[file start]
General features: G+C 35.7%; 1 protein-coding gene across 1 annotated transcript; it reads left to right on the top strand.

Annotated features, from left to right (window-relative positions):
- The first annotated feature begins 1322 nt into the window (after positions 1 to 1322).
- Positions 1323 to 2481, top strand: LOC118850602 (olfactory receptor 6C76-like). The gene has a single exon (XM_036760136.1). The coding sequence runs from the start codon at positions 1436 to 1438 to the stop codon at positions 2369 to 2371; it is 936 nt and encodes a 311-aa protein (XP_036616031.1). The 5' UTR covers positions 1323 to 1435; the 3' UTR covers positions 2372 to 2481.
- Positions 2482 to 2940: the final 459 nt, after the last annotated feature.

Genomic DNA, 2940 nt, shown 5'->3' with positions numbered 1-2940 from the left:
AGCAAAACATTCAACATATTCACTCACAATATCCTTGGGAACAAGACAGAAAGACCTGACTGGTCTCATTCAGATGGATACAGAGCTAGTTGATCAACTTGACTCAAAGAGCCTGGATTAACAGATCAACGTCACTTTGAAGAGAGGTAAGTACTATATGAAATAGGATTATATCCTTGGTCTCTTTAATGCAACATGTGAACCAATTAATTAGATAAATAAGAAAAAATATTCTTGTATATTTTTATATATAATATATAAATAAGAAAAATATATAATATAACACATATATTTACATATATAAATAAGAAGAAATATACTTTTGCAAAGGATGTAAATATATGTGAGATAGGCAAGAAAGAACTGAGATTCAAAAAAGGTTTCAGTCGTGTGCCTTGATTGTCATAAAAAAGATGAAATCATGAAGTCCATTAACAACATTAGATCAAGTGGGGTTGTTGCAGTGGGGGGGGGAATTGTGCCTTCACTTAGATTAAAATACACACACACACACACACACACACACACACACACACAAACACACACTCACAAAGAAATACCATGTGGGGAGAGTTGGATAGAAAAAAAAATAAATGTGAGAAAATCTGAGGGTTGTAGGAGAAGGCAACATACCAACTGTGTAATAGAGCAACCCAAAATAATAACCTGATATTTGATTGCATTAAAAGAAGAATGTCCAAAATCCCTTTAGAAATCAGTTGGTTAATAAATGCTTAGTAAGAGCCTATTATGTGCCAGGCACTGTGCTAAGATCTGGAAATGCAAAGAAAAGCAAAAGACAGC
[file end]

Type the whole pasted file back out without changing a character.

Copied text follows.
General features: G+C 35.7%; 1 protein-coding gene across 1 annotated transcript; it reads left to right on the top strand.

Annotated features, from left to right (window-relative positions):
- The first annotated feature begins 1322 nt into the window (after positions 1 to 1322).
- Positions 1323 to 2481, top strand: LOC118850602 (olfactory receptor 6C76-like). The gene has a single exon (XM_036760136.1). The coding sequence runs from the start codon at positions 1436 to 1438 to the stop codon at positions 2369 to 2371; it is 936 nt and encodes a 311-aa protein (XP_036616031.1). The 5' UTR covers positions 1323 to 1435; the 3' UTR covers positions 2372 to 2481.
- Positions 2482 to 2940: the final 459 nt, after the last annotated feature.

Genomic DNA, 2940 nt, shown 5'->3' with positions numbered 1-2940 from the left:
AGCAAAACATTCAACATATTCACTCACAATATCCTTGGGAACAAGACAGAAAGACCTGACTGGTCTCATTCAGATGGATACAGAGCTAGTTGATCAACTTGACTCAAAGAGCCTGGATTAACAGATCAACGTCACTTTGAAGAGAGGTAAGTACTATATGAAATAGGATTATATCCTTGGTCTCTTTAATGCAACATGTGAACCAATTAATTAGATAAATAAGAAAAAATATTCTTGTATATTTTTATATATAATATATAAATAAGAAAAATATATAATATAACACATATATTTACATATATAAATAAGAAGAAATATACTTTTGCAAAGGATGTAAATATATGTGAGATAGGCAAGAAAGAACTGAGATTCAAAAAAGGTTTCAGTCGTGTGCCTTGATTGTCATAAAAAAGATGAAATCATGAAGTCCATTAACAACATTAGATCAAGTGGGGTTGTTGCAGTGGGGGGGGGAATTGTGCCTTCACTTAGATTAAAATACACACACACACACACACACACACACACACACACACAAACACACACTCACAAAGAAATACCATGTGGGGAGAGTTGGATAGAAAAAAAAATAAATGTGAGAAAATCTGAGGGTTGTAGGAGAAGGCAACATACCAACTGTGTAATAGAGCAACCCAAAATAATAACCTGATATTTGATTGCATTAAAAGAAGAATGTCCAAAATCCCTTTAGAAATCAGTTGGTTAATAAATGCTTAGTAAGAGCCTATTATGTGCCAGGCACTGTGCTAAGATCTGGAAATGCAAAGAAAAGCAAAAGACAGC